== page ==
• Alcoholic liver disease;
  • bile;
  • drug-induced cholestasis;
  • fatty liver disease;
  • viral hepatitis


Background and objective

Cholestasis represents the consequence of impaired bile formation and decrease in bile flow, generally classified as extra- and intrahepatic. Cholestasis is the pivotal hallmark of the so-called primary cholestatic liver diseases but may also emerge in other forms of chronic liver injury. The aim now was to summarise the current state of knowledge on intrahepatic cholestasis related to chronic liver diseases.


For this overview on intrahepatic cholestasis in chronic liver disorders other than the ‘classic’ cholestatic liver diseases, selected references were retrieved by literature search in MEDLINE and textbooks were reviewed. All articles were selected that discussed pathophysiological and clinical aspects of intrahepatic cholestasis in the context of alcoholic liver disease, nonalcoholic fatty liver disease, chronic hepatitis B and C virus infections as well as drug-induced and granulomatous liver diseases. Titles referring to primary biliary cirrhosis and sclerosing cholangitis were excluded.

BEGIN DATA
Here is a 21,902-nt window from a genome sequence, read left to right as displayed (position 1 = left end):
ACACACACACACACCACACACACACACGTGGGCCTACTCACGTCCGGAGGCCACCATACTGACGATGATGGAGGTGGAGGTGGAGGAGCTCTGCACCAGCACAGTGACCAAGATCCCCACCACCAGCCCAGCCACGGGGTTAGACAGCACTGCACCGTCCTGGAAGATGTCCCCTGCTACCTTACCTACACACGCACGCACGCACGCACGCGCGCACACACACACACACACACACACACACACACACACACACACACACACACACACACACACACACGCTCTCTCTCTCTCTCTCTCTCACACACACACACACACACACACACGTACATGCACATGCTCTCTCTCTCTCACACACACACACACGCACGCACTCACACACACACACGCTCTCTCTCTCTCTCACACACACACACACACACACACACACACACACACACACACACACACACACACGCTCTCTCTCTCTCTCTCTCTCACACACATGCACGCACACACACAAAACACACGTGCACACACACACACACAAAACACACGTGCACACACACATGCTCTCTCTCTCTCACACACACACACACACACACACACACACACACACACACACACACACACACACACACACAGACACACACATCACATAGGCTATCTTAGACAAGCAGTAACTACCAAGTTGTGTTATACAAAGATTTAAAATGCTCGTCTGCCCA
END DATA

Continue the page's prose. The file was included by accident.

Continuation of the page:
Results and conclusions

Dependent on the aetiology, intrahepatic cholestasis is present at variable frequencies and in different disease stages in chronic liver diseases. Cholestasis secondary to chronic liver injury may denote a severe disease course and development of end-stage liver disease or specific disease variants. These findings indicate that ‘secondary intrahepatic cholestasis’ (SIC) can occur in the natural course of chronic liver diseases other than the primary cholestatic diseases, in particular in the setting of advanced disease progression.